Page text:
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  • FIRST POST
    • leedavies
    • By leedavies 4th Mar 18, 5:18 PM
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    leedavies
    Overpayment - Estoppel?
    • #1
    • 4th Mar 18, 5:18 PM
    Overpayment - Estoppel? 4th Mar 18 at 5:18 PM
    Hi everyone

    Long time since i've posted here so I apologise if this post breaks any rules or is in the wrong place.

    In April 2017, I was off on long term sick with work which ultimately lead to me handing in my resignation. I checked with my supervisor via e-mail whether the notice period could be waived, which he confirmed it could. As a result I gave in my notice, in less than the four week notice period. I received my final pay and heard no more from the employer. In case this is relevant, the employer is a public service.

    Last week, I've received a letter stating I owe them an amount ( less than £100 ) due to an overpayment as a result of my shorter notice period.

    Given the fact that I had not heard anything from the employer for almost a whole year, was unemployed for a while after leaving the employer, and had informed them of my intention to leave. Is it worth contacting the employer and attempting to argue Estoppel?

    ANY advice at all would be massively appreciated.

    Thanks
Page 1
    • Manxman in exile
    • By Manxman in exile 4th Mar 18, 6:38 PM
    • 1,475 Posts
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    Manxman in exile
    • #2
    • 4th Mar 18, 6:38 PM
    • #2
    • 4th Mar 18, 6:38 PM
    As a law graduate from the '70s I'm often surprised how estoppel is not argued more in overpayment situations. (It was a big thing then).


    You work in the public sector - presumably they have a payroll dept and management structure that can be expected to understand your T&Cs of employment better than you as an employee. After a year it seems a bit late to me.


    But to succeed I suspect you'd have to show that you couldn't be expected to understand that you'd been overpaid. That might be possible, but I suspect employees are expected to understand their payslips - especially when they include some kind of notice payment. I think you also need to demonstrate that you've spent the money and acted in "good faith" in doing so. Can you do that?


    Sorry - sitting on the fence!
    • leedavies
    • By leedavies 4th Mar 18, 6:54 PM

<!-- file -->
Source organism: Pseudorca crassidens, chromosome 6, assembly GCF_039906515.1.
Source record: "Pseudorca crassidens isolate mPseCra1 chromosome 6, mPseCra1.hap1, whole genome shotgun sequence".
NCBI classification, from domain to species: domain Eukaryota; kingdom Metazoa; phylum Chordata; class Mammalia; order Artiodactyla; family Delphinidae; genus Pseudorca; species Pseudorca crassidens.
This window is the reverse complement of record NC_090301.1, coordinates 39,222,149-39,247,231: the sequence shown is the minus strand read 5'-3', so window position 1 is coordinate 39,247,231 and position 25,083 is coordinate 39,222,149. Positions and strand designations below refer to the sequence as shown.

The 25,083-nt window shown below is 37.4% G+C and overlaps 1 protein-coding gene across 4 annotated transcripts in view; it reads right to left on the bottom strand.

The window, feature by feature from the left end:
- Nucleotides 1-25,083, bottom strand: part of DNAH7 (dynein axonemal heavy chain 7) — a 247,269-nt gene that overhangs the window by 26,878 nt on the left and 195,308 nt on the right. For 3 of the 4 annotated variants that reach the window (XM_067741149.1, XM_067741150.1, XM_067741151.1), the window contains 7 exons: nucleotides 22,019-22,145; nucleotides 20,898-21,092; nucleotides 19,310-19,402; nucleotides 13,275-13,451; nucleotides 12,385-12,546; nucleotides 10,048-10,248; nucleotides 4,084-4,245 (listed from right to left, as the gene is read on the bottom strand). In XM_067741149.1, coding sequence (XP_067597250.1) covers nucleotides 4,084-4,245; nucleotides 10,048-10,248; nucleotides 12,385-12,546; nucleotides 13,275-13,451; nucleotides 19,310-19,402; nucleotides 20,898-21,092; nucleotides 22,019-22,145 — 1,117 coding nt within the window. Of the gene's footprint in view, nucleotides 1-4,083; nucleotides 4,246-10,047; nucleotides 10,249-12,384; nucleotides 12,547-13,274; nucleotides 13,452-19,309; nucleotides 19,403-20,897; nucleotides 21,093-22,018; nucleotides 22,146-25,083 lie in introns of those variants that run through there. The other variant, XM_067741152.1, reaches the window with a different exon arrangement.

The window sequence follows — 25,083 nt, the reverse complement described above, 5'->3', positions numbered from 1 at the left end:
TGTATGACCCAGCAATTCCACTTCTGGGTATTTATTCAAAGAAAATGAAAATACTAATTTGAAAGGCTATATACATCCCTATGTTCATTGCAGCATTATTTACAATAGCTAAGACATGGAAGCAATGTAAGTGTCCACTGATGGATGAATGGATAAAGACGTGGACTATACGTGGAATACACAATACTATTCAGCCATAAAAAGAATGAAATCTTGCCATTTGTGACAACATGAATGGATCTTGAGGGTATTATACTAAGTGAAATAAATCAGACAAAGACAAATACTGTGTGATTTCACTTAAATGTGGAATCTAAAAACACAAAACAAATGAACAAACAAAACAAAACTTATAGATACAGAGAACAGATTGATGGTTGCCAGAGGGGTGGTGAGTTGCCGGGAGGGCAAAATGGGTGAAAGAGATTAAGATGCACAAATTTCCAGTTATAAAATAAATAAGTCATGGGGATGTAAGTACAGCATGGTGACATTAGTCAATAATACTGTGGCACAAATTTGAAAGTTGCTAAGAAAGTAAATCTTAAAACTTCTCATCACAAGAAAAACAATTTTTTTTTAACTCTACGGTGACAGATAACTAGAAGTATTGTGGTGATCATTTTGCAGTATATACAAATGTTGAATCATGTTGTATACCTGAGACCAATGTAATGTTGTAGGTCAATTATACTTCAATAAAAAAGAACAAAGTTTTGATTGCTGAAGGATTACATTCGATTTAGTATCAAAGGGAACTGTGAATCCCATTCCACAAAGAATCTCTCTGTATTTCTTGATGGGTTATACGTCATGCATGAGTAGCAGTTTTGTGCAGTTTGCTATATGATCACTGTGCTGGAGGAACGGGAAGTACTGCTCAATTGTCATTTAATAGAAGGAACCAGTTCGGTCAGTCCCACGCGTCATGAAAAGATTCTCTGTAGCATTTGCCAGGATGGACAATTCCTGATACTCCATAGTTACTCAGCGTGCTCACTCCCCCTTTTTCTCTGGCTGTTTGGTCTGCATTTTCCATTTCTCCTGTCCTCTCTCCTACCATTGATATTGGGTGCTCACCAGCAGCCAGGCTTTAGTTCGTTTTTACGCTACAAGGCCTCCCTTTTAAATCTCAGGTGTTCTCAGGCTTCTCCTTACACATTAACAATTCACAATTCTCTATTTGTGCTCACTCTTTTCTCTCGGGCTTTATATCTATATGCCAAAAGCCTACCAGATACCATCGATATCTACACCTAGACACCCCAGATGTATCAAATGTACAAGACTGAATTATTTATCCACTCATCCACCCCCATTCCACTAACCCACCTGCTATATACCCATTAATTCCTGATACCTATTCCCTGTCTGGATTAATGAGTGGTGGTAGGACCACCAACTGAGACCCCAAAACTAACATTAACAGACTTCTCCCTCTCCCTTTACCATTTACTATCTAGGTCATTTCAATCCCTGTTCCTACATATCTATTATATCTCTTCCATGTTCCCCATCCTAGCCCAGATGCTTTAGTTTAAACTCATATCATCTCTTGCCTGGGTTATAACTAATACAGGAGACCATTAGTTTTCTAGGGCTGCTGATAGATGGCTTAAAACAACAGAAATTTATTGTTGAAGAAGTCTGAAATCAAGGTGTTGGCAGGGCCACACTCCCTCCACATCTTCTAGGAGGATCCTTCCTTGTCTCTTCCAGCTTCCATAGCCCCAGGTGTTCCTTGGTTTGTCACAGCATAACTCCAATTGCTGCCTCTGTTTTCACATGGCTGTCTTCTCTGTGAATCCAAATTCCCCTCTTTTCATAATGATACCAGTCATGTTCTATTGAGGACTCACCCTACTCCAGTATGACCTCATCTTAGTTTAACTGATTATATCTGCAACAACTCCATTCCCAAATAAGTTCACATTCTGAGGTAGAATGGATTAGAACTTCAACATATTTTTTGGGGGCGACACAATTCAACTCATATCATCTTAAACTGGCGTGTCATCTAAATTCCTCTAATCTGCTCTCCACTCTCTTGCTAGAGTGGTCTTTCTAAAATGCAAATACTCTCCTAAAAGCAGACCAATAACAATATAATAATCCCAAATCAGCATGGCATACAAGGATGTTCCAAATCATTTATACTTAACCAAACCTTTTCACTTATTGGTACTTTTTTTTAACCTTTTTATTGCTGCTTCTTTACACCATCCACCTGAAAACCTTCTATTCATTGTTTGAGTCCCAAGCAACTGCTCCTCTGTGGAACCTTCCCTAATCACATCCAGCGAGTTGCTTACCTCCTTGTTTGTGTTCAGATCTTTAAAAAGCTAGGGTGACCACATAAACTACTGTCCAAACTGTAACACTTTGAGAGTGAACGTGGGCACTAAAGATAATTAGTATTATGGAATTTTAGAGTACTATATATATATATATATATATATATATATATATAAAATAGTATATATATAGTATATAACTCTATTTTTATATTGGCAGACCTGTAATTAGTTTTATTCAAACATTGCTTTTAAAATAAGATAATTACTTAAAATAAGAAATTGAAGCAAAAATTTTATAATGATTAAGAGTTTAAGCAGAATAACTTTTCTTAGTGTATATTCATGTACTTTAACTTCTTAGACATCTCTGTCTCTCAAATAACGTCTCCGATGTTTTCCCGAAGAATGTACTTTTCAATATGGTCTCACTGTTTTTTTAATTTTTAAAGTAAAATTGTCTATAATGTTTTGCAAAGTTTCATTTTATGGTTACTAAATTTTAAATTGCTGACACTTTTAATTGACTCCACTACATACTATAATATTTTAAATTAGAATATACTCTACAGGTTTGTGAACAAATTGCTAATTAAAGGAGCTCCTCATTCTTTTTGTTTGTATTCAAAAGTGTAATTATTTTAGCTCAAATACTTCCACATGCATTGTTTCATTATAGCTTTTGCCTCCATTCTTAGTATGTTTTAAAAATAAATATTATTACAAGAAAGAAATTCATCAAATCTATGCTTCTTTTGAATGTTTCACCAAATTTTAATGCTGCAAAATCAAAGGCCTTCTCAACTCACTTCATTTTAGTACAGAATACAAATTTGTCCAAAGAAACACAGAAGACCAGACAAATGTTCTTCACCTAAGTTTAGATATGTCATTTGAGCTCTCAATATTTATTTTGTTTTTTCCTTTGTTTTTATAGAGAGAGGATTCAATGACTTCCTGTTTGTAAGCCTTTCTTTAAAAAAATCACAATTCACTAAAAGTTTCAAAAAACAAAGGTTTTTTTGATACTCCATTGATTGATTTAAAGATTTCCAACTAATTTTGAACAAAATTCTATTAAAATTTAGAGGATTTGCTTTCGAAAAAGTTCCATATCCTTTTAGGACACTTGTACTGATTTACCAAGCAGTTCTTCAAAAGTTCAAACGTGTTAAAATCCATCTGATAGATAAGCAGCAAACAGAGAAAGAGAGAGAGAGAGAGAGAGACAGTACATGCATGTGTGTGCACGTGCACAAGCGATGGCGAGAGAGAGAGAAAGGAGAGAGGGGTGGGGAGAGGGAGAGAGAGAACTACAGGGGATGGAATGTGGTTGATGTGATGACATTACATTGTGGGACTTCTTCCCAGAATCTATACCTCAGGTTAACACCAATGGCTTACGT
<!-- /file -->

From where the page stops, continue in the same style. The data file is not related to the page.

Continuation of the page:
• 14 Posts
    • 1 Thanks
    leedavies
    • #3
    • 4th Mar 18, 6:54 PM
    • #3
    • 4th Mar 18, 6:54 PM
    As a law graduate from the '70s I'm often surprised how estoppel is not argued more in overpayment situations. (It was a big thing then).


    You work in the public sector - presumably they have a payroll dept and management structure that can be expected to understand your T&Cs of employment better than you as an employee. After a year it seems a bit late to me.


    But to succeed I suspect you'd have to show that you couldn't be expected to understand that you'd been overpaid. That might be possible, but I suspect employees are expected to understand their payslips - especially when they include some kind of notice payment. I think you also need to demonstrate that you've spent the money and acted in "good faith" in doing so. Can you do that?


    Sorry - sitting on the fence!
    Originally posted by Manxman in exile
    Hi Manxman,

    Thanks for the reply. Sounds like Iím talking to the right person!

    Yes they do. The letter I received was from them, with a person from the department to contact etc.

    The payment equates to a few days of pay, so wasnít substantially different from my ordinary pay, and didnít stand out to me as an obvious overpayment. It would have been part of a months paypacket, rather than an individual payment. As I say, I was unemployed for around two months afterwards, so naturally the money was spent. Given that Iíd heard no more from the employer, I had no reason to believe I owed the employer any money.